Britain’s financial system is strong enough to cope with the shock of a trade war-driven global slowdown even if it coincides with a “disorderly” Brexit, the Bank of England has said.
The bank said in its Financial Stability Report that the risk of crashing out of the EU had increased since the start of the year while rising trade tensions posed higher risks to the global outlook.
It said greater uncertainties over Brexit had weighed on markets, pointing to sharp falls in foreign investment in commercial property and loans to highly-indebted companies.
But the bank added that in recent months, the government and business had taken “some steps to improve the preparedness of the real economy for a disorderly Brexit”.
That includes border and customs preparations as well as agreements for Britain to roll over existing trade deals it has with the rest of the world as a current member of the EU.
The bank has previously assessed Britain’s lenders and insurers as being able to withstand the impact of a worst-case Brexit scenario.
It has now judged that this would be the case even if such a scenario were to be combined in a double-whammy with a worldwide slowdown prompted by trade tensions – as Donald Trump threatens China, Europe and Mexico with a range of higher tariffs.
That included a scenario in which Washington and Beijing ramp up duties on goods imported from each other to 25% and there is a global trade war in the car manufacturing sector.
“Even if a protectionist-driven global slowdown were to spill over to the UK at the same time as a worst-case disorderly Brexit, the FPC judges that the core UK banking system would be strong enough to absorb, rather than amplify, the resulting economic shocks,” the bank said.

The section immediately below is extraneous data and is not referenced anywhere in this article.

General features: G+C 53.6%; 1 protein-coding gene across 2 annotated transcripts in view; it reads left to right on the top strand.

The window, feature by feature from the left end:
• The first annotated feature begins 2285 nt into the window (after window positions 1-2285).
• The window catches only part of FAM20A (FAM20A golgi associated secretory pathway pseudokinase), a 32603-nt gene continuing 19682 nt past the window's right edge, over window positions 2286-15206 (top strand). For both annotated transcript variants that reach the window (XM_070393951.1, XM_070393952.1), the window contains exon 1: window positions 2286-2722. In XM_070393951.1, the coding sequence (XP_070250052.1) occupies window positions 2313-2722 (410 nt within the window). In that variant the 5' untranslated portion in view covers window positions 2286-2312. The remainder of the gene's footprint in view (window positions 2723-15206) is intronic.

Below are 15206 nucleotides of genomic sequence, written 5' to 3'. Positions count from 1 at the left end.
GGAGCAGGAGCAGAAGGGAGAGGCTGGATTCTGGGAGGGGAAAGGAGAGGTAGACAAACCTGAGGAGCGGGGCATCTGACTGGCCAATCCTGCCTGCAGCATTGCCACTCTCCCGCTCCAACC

However, it cautioned that this did not mean there would be wider market stability, with “significant volatility” to be expected in the case of no deal.
In a wide-ranging report, the bank’s Financial Policy Committee (FPC) also revealed that it was considering reforms in the wake of the recent suspension of Neil Woodford’s equity income fund.
That could mean forcing funds which offer clients same-day redemptions of their investments – which are often in illiquid, or hard-to-sell assets – to instead offer longer notice periods.
The potential reform reflects the bank’s increasing concern that not enough is being done internationally to tackle such “open-ended funds”, and that problems in this sector could have the potential to cause wider disruption.
It is also planning a formal assessment of the risks posed to financial stability by climate change, to be published in 2021.
In addition, it is weighing up the implications of the cryptocurrency “tokens” such as the Libra venture being backed by Facebook.